1. - Avigdor Bonchek, What's Bothering Rashi - Bamidbar, Feldheim 2001, page 66.
2. - Darrell L. Bock, Luke 9:51-24:53, ECNT Baker Academic 1996, pages 1393-1394.
Further Study: Malachi 2:7; Ephesians 6:18-20; 2 Corinthians 6:1
Application: How do you cope with direct instructions? Do you just do them, exactly as given, or do you try to find some way to enhance or modify them to bring a little variation, perhaps a little innovation or ownership? Check in with the Adjutant General back at headquarters to make sure you still know what His orders for you actually are!
07:47 27May18 TB: A particularly apt word in a generation that so often expresses our sense of entitlement. Re-learning that we are not entitled to grace, mercy is mercy and not our right, and that it is out of a loving response to the overwhelming grace of Messiah Jesus in rescuing us that we are privileged to serve him is a lesson that is refreshing.
13:32 28May18 Jeremy Standen: Thank you so much for this teaching.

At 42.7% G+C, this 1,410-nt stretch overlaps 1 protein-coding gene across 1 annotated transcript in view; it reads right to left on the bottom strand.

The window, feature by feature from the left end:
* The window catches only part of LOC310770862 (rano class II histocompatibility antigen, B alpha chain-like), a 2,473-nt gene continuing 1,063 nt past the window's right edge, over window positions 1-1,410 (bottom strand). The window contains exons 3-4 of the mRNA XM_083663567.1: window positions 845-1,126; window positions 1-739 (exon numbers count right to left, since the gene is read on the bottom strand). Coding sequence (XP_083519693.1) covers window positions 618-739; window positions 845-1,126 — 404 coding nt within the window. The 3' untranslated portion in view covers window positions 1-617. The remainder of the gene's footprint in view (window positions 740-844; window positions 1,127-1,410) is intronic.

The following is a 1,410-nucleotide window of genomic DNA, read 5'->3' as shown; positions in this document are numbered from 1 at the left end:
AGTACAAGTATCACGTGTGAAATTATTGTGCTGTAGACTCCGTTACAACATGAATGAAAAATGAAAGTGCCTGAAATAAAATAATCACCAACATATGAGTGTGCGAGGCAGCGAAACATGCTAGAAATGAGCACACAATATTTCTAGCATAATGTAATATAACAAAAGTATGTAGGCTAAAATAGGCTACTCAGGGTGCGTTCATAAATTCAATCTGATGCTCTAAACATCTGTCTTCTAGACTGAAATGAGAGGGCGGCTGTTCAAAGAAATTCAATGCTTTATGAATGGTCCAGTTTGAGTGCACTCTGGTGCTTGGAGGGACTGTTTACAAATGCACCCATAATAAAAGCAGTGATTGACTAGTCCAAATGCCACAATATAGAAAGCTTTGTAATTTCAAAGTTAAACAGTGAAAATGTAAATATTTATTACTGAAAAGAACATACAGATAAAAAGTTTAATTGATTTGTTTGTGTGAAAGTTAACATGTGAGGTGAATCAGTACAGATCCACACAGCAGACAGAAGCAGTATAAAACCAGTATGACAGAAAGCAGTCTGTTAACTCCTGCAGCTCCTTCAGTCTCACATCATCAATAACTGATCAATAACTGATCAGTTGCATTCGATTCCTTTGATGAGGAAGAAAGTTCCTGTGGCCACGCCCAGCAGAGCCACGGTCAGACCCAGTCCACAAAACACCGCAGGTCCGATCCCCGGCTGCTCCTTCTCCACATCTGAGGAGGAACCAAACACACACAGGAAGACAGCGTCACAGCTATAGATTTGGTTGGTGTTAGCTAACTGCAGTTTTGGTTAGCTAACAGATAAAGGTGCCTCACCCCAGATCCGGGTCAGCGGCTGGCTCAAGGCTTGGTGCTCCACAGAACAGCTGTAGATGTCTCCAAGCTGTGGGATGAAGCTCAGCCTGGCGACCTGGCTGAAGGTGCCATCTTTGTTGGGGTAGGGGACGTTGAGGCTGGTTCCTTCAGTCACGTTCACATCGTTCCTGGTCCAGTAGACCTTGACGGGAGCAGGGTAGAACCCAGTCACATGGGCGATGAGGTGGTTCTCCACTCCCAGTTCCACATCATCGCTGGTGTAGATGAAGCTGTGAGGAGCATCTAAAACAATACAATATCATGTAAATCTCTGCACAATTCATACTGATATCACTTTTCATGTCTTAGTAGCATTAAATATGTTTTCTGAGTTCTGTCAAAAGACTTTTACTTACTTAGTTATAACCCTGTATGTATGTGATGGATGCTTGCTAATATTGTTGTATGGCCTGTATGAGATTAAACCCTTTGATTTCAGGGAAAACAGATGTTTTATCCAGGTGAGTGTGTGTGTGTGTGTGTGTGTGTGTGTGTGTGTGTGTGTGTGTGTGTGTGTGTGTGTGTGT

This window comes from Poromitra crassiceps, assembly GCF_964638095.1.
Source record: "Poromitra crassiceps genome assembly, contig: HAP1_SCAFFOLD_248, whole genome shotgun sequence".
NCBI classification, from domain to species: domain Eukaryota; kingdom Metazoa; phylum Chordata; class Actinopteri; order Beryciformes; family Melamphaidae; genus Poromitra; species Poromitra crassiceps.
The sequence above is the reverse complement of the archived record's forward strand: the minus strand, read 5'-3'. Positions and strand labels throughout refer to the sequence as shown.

Yes, sometimes we have to take a step back and look at the things we do regularly from a distance to see the broader picture. The Anglican Church of England sadly has become an enormous machine requiring many people to apply oil to the moving parts of the mechanism. It's when you analyse the rules and order of things we realise that some are in fact man made rules and requirements, not G-d's. When all is said and done we have to ask ourselves "Does this task bring glory to G-d?" and if we are responding to His request out of love and not duty then the walk with Him is a little closer.
23:06 28May18 Ted Simon: Compelling. Thank you.
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© Jonathan Allen, 2018